The Moorside nuclear plant may not be up and running until the early 2030s, the troubled project’s boss has admitted after confirming that Kepco has been chosen to take it over.
Tom Samson, chief executive of NuGen, told the Nuclear 2017 conference today that South Korea’s biggest utility has been chosen by Toshiba to take over the unit set up by the Japanese multi-national to develop the Cumbrian plant.
Toshiba, which has been the sole owner of NuGen since French energy company Engie sold its 40 per cent in the project in April, has decided to withdraw after its nuclear development arm Westinghouse filed for bankruptcy earlier in the year.
Samson said Kepco had to clear a number of hurdles before the project can be delivered.
He said: “It’s a significant milestone in the sale process but it’s not yet done.”
These included finalising the transaction with Toshiba and the UK government while securing permission from the South Korean government to enter the UK market.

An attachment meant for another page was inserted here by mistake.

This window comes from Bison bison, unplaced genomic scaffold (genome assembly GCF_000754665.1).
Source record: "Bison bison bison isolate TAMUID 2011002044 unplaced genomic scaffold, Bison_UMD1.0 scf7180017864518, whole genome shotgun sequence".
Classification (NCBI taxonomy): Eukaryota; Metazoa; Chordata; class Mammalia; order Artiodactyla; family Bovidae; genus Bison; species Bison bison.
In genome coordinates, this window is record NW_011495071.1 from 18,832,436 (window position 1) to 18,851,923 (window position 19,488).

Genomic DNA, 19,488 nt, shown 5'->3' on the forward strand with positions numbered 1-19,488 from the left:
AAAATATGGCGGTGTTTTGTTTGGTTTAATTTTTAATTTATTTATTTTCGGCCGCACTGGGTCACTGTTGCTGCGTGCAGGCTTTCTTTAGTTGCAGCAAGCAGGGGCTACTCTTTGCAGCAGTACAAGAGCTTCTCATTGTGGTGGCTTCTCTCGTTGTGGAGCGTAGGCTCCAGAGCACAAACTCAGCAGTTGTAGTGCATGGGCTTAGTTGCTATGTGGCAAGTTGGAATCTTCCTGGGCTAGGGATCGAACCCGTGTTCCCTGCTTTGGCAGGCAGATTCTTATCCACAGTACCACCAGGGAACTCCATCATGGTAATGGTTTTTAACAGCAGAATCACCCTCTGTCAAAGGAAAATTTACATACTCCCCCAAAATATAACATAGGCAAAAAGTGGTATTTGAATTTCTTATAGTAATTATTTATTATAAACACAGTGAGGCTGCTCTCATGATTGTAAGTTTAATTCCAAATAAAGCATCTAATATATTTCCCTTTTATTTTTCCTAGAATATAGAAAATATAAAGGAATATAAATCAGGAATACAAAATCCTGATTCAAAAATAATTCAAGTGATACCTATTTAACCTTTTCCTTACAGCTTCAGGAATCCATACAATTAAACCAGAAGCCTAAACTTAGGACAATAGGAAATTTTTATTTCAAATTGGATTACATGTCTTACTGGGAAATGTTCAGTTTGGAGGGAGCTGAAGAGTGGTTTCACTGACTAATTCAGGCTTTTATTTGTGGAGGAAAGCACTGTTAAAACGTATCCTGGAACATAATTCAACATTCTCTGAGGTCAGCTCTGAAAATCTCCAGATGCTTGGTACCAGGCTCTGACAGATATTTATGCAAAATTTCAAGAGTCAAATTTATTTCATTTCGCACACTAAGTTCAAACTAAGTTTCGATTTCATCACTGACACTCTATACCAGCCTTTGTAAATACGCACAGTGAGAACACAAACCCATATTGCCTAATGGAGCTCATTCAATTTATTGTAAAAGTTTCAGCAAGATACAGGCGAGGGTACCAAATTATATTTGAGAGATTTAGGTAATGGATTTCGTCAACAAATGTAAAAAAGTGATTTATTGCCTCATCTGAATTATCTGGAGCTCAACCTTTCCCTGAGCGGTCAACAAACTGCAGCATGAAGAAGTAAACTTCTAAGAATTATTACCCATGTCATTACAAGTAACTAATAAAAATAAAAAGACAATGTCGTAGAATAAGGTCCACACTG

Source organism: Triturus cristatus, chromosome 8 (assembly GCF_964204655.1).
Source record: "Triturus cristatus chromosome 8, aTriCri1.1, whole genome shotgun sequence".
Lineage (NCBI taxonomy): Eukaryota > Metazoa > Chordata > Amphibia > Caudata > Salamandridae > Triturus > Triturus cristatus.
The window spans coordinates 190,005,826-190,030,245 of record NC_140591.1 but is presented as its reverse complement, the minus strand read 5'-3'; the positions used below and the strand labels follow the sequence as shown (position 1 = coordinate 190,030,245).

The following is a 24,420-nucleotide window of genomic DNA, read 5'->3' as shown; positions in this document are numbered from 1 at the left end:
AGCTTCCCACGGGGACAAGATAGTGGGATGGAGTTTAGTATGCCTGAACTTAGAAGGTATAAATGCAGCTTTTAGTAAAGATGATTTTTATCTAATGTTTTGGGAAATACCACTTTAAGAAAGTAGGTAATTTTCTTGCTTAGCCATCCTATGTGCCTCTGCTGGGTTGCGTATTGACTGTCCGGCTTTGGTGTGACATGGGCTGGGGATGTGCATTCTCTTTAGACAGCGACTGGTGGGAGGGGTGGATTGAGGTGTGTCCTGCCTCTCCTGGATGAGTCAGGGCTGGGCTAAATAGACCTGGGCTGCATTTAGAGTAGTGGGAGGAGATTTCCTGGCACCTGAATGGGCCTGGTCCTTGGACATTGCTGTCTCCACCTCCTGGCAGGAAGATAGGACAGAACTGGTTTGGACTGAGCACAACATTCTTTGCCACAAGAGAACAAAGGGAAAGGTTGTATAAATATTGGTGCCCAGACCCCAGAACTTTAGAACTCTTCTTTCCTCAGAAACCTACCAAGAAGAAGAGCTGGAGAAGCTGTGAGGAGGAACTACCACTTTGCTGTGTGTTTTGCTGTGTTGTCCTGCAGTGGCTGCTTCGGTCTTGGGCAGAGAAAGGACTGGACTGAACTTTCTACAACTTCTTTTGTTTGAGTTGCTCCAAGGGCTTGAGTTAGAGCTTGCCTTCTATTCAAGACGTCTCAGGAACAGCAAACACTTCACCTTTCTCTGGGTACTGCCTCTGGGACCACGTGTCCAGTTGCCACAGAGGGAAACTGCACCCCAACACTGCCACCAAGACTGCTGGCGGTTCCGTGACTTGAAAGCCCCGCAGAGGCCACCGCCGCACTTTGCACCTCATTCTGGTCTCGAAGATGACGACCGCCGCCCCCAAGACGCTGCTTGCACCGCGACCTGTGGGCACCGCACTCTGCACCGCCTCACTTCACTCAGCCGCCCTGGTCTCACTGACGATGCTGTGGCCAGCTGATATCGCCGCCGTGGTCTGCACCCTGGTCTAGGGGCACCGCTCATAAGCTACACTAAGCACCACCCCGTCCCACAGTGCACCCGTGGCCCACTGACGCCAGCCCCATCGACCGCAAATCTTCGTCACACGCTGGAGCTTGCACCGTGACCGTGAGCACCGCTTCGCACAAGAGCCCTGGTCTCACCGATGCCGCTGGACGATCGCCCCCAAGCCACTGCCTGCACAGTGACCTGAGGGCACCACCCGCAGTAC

In addition, Kepco will need to secure (GDA) general design approval to operate its APR 1400 reactor in the UK.
Samson ruled out using the Westinghouse reactors, which Toshiba lined up for the 3.4GW project.
Questioned on the timescale for a completion date, he said: “It’s likely to be towards the end of the 2020s or the early 2030s before we can achieve that.”
But he said delivering Moorside as rapidly as possible would keep costs down.
“The faster we can deliver this project, the more we can take out of the development phase.”
Samson said that Kepco were a good fit for the project because they are committed to the UK, have a robust balance to support investment in the project, backing from strong South Korean institutions and the ‘most enviable delivery track record in the nuclear industry.
Energy minister Richard Harrington said that he looked forward to working closely with Kepco on the project.
“It’s really welcome that Toshiba has selected a preferred bidder on the Nugen project and I look forward to personally discussing their plans with Kepco,” said the minister.
Responding to the announcement, Tom Greatrex, chief executive of the Nuclear Industry Association, said: “This is an important step towards ensuring the UK has the low carbon generation capacity required to meet our power demands for the future.
“West Cumbria has a long-established and highly-skilled nuclear workforce in an industry which contributes £4.3 billion to the North West economy.”